Medicaid expansion and the States

Congress Daily reports that "at least 14 Republican governors have sent or will send letters to their congressional delegations claiming the Democrats' health care plans will bankrupt the states," due to the fact that Medicaid is jointly funded by the federal and state governments.

Health Reform Side-by-Side

Currently pending are three major health reform measures at various stages of development, as well as a set of principles laid out by the President in addressing Congress on September 9, 2009. 

  1. A tri-committee House plan (Ways & Means; Energy & Commerce; and Education and Labor), which will have to be merged before House Floor consideration.  
  2. A Senate HELP Committee Democratic plan (Kennedy-Dodd-Harkin) was voted out of committee on July 15, 2009.  HELP Committee Summary
  3. A plan released by Senate Finance Committee Chairman Max Baucus (D-MT) based on bipartisan negotiations among the "Gang of Six," but currently supported only by committee Democrats.  Modification to Chairman's Mark     Original Chairman's Mark
  4. On September 9th in an address to a joint session of Congress, the President laid out a set of major principles for health reform.

Click here for a Concord Coalition side-by-side comparison of the three plans and the President's principles

Recent Examples of Why Deficit Reduction is Difficult

Shielding Wealthy Retirees from Contributing More to Medicare

Last week, the House nearly unanimously passed a bill (HR 3631) that would have the effect of shielding wealthy retirees from higher Medicare premiums.

Background.--Social Security recipients are not scheduled to get a cost -of-living adjustment (COLA) in their benefits next year because of low inflation in the economy.  At the same time, premiums for Medicare Part B, which covers physician services and outpatient care, are expected to rise.  Because most seniors have Part B premiums deducted from their monthly Social Security benefit checks, the lack of a COLA would mean an effective reduction in Social Security benefits.  However, there is a "hold harmless" provision in federal law that shields most Medicare beneficiaries from having to pay a Part B premium increase if it would have the effect of lowering their monthly Social Security benefits.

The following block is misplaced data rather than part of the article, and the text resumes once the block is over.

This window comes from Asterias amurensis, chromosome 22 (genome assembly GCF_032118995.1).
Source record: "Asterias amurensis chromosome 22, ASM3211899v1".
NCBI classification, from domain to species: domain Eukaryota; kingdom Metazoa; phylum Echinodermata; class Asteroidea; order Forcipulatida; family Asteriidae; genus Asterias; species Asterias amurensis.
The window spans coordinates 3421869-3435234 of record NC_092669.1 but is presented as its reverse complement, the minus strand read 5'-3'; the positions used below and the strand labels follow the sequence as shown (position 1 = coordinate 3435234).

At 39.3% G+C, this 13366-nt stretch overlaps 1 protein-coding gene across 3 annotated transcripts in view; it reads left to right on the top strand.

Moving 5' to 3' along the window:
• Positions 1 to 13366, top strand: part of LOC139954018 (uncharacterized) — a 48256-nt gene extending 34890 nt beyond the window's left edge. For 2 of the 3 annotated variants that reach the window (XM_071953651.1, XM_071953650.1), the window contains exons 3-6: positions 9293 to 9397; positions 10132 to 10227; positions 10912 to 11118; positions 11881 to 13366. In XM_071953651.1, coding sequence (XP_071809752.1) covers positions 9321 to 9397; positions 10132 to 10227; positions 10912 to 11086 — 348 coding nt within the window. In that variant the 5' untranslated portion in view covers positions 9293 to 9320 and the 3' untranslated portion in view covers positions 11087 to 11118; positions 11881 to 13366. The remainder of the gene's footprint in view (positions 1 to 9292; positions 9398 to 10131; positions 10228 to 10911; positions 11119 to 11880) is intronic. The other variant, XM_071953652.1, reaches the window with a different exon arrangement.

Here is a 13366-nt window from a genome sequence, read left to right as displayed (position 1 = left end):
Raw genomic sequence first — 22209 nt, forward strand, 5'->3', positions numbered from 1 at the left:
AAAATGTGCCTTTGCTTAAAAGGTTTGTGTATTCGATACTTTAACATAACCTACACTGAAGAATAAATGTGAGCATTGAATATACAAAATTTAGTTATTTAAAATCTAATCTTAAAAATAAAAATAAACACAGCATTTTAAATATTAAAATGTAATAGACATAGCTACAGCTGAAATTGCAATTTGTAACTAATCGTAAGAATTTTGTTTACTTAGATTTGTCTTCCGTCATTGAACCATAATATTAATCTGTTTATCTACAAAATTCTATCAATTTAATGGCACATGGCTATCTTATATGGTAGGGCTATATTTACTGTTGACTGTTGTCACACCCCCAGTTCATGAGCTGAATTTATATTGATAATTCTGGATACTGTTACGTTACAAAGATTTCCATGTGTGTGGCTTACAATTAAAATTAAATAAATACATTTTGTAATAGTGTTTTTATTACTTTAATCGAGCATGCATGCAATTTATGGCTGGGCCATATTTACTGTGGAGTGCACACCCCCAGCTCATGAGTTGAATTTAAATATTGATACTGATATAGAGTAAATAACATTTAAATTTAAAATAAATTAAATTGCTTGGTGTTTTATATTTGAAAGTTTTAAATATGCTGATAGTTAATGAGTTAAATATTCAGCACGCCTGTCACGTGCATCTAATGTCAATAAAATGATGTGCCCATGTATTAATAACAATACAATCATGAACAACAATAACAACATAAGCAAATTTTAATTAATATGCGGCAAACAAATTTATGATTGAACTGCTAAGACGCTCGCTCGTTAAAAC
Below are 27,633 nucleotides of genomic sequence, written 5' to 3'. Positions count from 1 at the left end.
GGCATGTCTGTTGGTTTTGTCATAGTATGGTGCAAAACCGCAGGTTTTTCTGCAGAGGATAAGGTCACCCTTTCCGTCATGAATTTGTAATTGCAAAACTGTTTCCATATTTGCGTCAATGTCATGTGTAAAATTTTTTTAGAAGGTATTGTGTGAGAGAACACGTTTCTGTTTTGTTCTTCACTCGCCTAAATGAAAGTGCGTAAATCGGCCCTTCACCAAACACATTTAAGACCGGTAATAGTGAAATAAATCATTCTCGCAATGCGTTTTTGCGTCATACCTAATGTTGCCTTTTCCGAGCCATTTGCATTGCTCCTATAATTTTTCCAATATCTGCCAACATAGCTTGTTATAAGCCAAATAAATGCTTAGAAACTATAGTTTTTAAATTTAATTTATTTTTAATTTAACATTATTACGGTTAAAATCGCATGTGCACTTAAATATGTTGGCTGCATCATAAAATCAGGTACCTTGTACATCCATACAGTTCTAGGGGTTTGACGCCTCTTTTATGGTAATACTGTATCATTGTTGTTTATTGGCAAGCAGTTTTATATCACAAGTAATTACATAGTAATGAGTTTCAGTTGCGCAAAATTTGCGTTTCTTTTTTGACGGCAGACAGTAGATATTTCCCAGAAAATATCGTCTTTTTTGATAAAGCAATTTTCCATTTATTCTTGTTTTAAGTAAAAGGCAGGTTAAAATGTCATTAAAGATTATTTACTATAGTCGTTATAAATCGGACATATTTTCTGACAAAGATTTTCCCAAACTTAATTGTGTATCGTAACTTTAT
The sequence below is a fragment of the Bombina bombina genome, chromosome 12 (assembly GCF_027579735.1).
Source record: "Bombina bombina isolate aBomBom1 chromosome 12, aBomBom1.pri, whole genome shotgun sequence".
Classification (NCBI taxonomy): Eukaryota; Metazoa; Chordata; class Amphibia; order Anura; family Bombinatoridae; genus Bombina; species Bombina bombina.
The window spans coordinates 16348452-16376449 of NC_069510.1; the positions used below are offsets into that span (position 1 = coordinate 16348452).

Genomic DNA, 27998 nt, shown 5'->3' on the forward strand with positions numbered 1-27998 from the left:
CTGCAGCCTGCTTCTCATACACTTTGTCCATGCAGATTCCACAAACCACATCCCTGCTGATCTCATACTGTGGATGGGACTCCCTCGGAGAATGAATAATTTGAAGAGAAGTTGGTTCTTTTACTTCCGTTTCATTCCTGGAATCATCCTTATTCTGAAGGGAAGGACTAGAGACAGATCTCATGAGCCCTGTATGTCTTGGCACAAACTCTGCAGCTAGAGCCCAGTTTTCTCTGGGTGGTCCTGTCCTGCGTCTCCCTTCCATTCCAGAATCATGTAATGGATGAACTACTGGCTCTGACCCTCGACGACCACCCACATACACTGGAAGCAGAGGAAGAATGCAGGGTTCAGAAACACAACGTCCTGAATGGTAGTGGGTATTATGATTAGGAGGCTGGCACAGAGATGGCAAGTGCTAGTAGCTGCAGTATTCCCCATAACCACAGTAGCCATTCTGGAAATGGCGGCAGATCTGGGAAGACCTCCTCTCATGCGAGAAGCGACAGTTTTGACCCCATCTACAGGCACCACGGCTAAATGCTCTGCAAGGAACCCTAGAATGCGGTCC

Medicare beneficiaries who are not shielded from the Part B premium increase include seniors with incomes above $85,000 if they are single and $170,000 for couples.  Their monthly premiums would rise from $96.40 to $104.20.  (The premium increases would also impact low-income seniors who receive benefits from Medicare and Medicaid.)

The bill passed by the House last week (HR 3631) would expand the hold harmless so that no Social Security recipients (including high-income) would see their monthly Social Security check decrease because of a Part B premium increase.

House Majority Leader Steny Hoyer (D-MD) was one of only 18 House members voting against the bill, saying "I don't know how many of you go to sleep at night worried about whether Ross Perot can pay his premium, but this will freeze Ross Perot's basic premium from going up. I think that, as well-meaning as this legislation is, it is not about poor seniors." 

This is one small example of how difficult it is for Congress to make any changes in Medicare premiums, even where the changes impact high income beneficiaries.

Will the Independent Medicare Commission be a Toothless Tiger?

As noted above in the health reform update, the Baucus health reform plan would reportedly exempt hospitals from future scrutiny by the proposed "Independent Medicare Advisory Commission" due to the hospitals' agreement not to oppose $155 billion in savings from hospitals over the next 10 years.  While we understand the political impetus behind this "agreement," we have serious concerns about how this reflects on Congress' ability to set the nation on a fiscally responsible path. 

The Independent Medicare Advisory Commission, first proposed by Sen. Jay Rockefeller (D-WV), is aimed at identifying and setting in motion changes in Medicare policies to reign in the unsustainable costs of America's fastest growing entitlement program.  Clearly, removing hospitals from the purview of the Commission would substantially limit its potential effectiveness.  Moreover, this sets a dangerous precedent of taking major items "off the table" before deficit reduction efforts have even begun.